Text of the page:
Leah Barley set to release debut album, Bring Out Your Dead, shares stunning video for ‘Mountains’
On her first full-length album, Bring Out Your Dead, Vancouver-based singer-songwriter Leah Barley offers eight stirring original songs that evoke both the jubilation and heartbreak inherent to classic folk and country music. An accomplished banjo player and guitarist, Leah is joined on the album by a full band featuring longtime collaborators violist John Kastelic and multi-instrumentalist Ross Christopher Fairbairn to create a sound as affecting today as it was a century ago.
Bring Out Your Dead almost perfectly balances Leah’s light-and-shade approach to songwriting, from the rousing boot stompers “I Wish” and “Drinkin’” to the chill-inducing title track and its spiritual cousin “Rise.” It’s all a product of Barley’s love of old-time country and bluegrass, which inspired her to pick up the banjo in her early 20s while living in Canmore, AB.
“I really wanted to share a raw and personal side of myself, so I focused on songs that expressed that best while making sure there was enough variety to showcase who I am as a musician,” she said. “Each song has its own interesting story for me, but some of them have a deeper emotional context and an exposed honesty. It made writing them therapeutic and terrifying at the same time.”
Indeed, on one hand, the album’s first single “Mountains” is a life-affirming ode to new love, with its message delivered with even more clarity by a video that utilizes home movies of her grandparents’ 1940s B.C. honeymoon in stunning colour. On the other hand, album closer “The Doctor” is a modern day murder ballad, the spark for which Leah credits to actress Christina Ricci’s performance in The Lizzie Borden Diaries.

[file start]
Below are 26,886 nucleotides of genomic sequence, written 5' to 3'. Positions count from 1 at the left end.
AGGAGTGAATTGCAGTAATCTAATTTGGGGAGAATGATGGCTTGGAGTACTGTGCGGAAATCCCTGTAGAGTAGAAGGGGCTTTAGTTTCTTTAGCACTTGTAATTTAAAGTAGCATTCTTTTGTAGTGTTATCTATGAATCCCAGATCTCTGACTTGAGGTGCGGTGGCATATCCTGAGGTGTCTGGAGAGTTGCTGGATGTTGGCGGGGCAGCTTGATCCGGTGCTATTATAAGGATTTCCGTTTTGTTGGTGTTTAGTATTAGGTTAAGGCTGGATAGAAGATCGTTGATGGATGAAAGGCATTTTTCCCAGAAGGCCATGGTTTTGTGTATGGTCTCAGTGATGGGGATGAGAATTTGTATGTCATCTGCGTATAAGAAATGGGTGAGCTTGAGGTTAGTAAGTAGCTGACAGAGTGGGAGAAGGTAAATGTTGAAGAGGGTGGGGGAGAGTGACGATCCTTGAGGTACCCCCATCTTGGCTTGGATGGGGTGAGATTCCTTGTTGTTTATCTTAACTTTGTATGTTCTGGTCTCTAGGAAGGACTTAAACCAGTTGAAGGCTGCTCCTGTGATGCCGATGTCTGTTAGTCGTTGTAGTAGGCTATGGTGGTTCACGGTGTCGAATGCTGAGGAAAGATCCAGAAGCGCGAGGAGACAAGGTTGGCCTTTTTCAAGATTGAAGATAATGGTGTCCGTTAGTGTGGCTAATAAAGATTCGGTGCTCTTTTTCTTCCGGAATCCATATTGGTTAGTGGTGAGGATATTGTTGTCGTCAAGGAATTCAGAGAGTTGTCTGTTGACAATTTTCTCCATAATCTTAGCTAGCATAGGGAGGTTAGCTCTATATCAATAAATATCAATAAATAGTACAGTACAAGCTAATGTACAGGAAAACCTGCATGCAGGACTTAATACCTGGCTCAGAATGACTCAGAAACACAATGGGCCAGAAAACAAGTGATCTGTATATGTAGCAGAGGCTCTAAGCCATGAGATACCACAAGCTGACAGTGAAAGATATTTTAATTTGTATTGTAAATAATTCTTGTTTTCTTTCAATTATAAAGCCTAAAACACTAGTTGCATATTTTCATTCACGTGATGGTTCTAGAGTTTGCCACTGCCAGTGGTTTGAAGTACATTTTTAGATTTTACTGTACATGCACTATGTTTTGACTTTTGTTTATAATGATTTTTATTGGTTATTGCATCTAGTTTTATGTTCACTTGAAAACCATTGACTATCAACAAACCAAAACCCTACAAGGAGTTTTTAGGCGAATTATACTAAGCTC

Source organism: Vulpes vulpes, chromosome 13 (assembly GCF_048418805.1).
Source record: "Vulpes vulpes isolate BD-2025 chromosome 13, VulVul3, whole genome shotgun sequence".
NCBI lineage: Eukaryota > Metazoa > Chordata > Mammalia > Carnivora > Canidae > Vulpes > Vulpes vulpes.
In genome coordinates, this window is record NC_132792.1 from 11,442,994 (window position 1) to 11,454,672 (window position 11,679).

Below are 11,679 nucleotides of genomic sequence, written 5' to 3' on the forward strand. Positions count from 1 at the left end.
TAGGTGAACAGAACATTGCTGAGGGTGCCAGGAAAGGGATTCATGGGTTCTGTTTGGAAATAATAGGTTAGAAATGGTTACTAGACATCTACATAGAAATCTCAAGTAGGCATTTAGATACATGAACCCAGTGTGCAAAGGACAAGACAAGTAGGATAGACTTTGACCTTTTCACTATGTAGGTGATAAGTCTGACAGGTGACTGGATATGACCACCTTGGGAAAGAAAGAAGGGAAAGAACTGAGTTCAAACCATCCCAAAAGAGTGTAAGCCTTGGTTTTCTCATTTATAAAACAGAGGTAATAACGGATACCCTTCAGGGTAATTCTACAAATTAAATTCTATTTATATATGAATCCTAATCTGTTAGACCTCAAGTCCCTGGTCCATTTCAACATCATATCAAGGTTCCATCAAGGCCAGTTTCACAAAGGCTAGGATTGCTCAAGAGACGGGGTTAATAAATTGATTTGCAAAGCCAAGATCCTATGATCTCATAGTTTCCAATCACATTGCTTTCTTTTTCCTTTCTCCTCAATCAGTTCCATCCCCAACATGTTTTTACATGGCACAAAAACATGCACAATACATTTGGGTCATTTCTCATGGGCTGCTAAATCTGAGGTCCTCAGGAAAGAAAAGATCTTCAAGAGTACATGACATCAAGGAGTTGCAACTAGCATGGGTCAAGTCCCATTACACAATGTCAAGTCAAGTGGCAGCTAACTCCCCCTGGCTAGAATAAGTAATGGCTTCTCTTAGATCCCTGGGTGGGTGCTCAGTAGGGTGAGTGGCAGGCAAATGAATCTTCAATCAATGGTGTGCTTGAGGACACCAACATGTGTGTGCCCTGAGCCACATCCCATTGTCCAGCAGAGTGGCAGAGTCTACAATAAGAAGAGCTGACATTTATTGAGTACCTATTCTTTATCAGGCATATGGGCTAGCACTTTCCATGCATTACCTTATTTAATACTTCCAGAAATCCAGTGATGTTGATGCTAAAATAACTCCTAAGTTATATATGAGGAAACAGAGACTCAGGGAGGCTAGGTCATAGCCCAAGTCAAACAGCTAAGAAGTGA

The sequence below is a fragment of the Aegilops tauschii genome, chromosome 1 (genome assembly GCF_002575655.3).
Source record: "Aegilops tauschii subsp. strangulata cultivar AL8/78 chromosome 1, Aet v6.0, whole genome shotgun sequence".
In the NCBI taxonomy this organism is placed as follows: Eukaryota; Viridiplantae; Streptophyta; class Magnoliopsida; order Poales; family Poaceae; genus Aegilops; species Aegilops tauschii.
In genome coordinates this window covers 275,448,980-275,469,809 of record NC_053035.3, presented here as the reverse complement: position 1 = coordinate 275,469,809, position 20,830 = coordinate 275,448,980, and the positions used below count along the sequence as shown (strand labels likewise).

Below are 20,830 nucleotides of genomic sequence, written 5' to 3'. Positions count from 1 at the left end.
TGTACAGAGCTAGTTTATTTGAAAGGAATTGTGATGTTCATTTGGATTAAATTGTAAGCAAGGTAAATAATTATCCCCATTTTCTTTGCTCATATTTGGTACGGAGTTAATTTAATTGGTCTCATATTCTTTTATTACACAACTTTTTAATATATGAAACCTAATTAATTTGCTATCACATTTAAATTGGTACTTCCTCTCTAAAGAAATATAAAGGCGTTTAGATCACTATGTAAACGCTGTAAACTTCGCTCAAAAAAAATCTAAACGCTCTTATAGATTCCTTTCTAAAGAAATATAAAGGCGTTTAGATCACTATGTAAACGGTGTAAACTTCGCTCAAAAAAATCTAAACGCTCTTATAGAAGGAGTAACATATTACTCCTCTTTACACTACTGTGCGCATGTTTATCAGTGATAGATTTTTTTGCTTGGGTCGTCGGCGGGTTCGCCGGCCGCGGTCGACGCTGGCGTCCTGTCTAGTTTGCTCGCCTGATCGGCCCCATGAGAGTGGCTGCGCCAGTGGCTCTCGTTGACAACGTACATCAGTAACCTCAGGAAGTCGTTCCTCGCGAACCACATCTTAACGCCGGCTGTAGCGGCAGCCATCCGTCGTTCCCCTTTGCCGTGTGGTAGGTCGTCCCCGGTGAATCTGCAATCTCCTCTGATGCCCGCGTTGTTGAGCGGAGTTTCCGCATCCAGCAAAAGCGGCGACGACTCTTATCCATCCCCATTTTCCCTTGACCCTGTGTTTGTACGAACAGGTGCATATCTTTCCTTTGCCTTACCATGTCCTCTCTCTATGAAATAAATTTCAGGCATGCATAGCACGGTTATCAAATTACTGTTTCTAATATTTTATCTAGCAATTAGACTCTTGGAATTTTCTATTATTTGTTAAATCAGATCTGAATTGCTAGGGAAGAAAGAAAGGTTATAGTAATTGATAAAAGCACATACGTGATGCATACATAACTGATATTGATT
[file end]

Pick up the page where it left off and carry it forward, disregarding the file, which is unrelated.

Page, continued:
“There’s something inspiring about watching a woman run amok for two seasons killing everybody who crossed her and getting away with it,” Leah jokesd.
However, the reason she was watching the show in the first place is no laughing matter. In early 2017, Leah developed an unknown neuromuscular condition that resulted in the disruption of basic motor skills. With doctors unable to diagnose her, she turned to alternative forms of treatment, and after years of struggle, she is able to function but is still not fully recovered.
Trying to cope with loneliness and fear was just as debilitating, to the point where the only ray of hope some days came from simply talking to someone on the phone. From this low point came another of the album’s standout tracks, “Call Me Sometime.”
“I wrote the song to remind people how much a phone call can change a person’s day,” Leah said. “We text or message so easily with no context to tone of voice. If we put in the extra five minutes that I know we all have to call someone just to check in, then we would actually be able to hear if they were okay or not.”
One of Leah’s hopes is that her music can help others who may now be in a similar position recovering from any kind of mental or physical condition. She is eager to spread that message the first chance she has to get back on stage safely. Until then, Bring Out Your Dead will brilliantly serve as her calling card and formally mark the arrival of a vital new voice in Canadian roots music.
“I feel like I’m starting to get it,” she concluded. “My singing has way more control, range, and depth, and I feel like my writing keeps getting stronger. A huge part of my evolution is my band. They’ve been with me for so long now that they just get me. A lot of that comes through on the album; it sounds like a bunch of friends playing music together. It’s really important to me that people can hear and feel how much we love what we’re doing.”